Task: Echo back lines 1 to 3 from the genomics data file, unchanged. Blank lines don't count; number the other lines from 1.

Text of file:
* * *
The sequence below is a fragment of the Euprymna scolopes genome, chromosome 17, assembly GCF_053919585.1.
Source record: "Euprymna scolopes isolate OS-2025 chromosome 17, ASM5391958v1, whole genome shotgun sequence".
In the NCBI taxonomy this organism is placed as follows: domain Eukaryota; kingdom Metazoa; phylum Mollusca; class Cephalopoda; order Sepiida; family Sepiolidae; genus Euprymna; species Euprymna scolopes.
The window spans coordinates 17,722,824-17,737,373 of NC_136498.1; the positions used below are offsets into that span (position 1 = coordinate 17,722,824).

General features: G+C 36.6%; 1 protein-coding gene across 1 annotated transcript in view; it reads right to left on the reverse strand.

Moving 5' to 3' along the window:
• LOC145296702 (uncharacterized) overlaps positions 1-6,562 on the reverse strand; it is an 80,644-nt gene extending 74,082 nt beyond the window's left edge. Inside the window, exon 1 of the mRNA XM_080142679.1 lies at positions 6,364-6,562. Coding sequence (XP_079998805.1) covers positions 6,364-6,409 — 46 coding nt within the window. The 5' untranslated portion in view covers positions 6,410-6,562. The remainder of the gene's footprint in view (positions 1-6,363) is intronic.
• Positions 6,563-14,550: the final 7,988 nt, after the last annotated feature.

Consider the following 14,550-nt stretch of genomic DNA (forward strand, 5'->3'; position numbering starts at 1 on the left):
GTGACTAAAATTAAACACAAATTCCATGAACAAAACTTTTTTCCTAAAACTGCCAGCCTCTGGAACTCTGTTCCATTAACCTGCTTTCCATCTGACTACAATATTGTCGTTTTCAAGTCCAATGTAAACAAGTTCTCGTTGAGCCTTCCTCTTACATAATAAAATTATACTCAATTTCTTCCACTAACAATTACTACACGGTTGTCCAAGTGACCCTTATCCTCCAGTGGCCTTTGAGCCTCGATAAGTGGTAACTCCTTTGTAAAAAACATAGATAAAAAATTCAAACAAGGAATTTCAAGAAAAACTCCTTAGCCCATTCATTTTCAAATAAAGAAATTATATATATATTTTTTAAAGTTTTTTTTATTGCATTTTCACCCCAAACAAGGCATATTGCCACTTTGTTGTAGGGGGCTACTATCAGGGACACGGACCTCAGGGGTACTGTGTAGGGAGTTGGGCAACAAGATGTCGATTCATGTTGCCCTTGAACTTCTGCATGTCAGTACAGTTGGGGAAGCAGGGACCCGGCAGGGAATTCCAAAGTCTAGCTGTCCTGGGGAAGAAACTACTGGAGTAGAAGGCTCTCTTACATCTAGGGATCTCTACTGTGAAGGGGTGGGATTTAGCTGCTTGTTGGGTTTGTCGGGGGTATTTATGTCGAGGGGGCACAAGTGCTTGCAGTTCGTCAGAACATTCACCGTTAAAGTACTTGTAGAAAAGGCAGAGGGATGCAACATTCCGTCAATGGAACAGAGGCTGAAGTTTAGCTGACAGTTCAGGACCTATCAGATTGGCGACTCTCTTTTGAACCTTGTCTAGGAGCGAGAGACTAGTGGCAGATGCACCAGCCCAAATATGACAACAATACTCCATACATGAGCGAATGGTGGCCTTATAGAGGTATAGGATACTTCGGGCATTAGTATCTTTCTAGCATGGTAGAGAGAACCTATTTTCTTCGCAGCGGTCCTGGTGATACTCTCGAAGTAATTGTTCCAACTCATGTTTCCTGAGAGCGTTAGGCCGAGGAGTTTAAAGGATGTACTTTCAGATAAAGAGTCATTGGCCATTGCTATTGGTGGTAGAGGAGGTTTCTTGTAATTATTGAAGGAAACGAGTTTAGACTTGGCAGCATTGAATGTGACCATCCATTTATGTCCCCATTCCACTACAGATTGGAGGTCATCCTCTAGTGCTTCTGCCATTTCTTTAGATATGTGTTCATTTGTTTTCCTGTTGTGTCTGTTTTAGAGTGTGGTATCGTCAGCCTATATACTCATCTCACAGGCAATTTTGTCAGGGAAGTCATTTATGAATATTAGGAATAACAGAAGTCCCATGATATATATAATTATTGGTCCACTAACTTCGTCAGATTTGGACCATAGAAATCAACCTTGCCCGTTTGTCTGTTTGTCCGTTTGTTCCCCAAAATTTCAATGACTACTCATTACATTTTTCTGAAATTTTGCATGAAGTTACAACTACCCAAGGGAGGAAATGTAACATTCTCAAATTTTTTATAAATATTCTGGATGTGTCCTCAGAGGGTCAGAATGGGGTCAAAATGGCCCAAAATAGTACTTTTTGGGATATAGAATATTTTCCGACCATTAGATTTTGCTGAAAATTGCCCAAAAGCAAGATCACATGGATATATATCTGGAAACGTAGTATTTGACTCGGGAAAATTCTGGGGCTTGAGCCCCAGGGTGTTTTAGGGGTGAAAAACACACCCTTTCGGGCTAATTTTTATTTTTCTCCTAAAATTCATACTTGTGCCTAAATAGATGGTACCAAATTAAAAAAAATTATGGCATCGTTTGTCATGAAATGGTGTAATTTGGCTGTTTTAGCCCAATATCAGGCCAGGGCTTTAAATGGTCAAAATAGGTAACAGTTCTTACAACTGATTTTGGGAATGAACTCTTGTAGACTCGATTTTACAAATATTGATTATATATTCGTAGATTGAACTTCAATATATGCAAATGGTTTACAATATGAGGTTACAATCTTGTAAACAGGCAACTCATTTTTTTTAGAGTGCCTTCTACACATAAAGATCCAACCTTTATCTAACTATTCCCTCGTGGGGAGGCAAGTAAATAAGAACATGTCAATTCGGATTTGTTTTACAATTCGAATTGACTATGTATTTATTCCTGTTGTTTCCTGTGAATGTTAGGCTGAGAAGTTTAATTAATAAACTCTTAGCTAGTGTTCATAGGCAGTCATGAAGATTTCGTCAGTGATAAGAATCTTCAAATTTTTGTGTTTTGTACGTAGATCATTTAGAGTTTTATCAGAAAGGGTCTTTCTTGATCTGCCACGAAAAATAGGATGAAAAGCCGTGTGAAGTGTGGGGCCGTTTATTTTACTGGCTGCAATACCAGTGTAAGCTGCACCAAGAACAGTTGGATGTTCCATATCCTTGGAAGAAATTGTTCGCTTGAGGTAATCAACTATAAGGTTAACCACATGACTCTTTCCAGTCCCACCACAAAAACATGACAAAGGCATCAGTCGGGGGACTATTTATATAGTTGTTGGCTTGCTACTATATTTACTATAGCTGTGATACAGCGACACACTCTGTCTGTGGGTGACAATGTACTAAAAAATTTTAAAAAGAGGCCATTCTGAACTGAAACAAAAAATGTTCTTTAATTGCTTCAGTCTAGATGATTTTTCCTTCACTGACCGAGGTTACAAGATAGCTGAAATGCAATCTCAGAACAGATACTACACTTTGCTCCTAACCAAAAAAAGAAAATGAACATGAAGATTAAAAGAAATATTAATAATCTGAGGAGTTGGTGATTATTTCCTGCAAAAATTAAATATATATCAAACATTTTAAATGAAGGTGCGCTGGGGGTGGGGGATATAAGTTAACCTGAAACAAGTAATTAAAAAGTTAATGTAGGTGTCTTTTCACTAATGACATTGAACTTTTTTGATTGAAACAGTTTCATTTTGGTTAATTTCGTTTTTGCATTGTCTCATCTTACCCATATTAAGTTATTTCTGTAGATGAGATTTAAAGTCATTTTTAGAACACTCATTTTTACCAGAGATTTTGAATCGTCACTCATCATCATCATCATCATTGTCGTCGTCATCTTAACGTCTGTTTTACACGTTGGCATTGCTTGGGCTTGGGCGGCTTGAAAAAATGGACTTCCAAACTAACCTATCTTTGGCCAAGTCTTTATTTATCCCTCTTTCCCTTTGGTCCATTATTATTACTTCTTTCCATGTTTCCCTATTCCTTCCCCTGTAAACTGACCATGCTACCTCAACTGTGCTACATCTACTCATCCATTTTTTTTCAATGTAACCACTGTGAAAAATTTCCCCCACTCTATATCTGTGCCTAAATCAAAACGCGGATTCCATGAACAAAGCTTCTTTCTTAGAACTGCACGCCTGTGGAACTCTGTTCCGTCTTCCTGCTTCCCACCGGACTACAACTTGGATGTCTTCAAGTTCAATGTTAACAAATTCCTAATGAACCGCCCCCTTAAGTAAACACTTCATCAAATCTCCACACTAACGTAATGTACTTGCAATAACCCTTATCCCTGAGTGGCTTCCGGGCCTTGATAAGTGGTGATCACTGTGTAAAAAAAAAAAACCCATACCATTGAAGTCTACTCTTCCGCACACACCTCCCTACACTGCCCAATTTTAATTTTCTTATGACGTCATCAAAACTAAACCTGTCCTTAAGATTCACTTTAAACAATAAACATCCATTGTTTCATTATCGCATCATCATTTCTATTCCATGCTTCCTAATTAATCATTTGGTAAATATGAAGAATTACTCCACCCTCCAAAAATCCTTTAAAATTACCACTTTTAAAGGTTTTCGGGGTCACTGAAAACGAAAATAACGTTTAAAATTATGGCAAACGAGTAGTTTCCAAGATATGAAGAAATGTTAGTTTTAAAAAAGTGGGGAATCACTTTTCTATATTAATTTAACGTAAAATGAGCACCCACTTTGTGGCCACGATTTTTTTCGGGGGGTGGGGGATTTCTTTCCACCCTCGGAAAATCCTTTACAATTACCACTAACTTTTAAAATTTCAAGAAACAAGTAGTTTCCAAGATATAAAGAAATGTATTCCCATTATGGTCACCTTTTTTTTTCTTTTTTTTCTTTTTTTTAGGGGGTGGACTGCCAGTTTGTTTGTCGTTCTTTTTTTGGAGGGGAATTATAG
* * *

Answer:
The sequence below is a fragment of the Euprymna scolopes genome, chromosome 17, assembly GCF_053919585.1.
Source record: "Euprymna scolopes isolate OS-2025 chromosome 17, ASM5391958v1, whole genome shotgun sequence".
In the NCBI taxonomy this organism is placed as follows: domain Eukaryota; kingdom Metazoa; phylum Mollusca; class Cephalopoda; order Sepiida; family Sepiolidae; genus Euprymna; species Euprymna scolopes.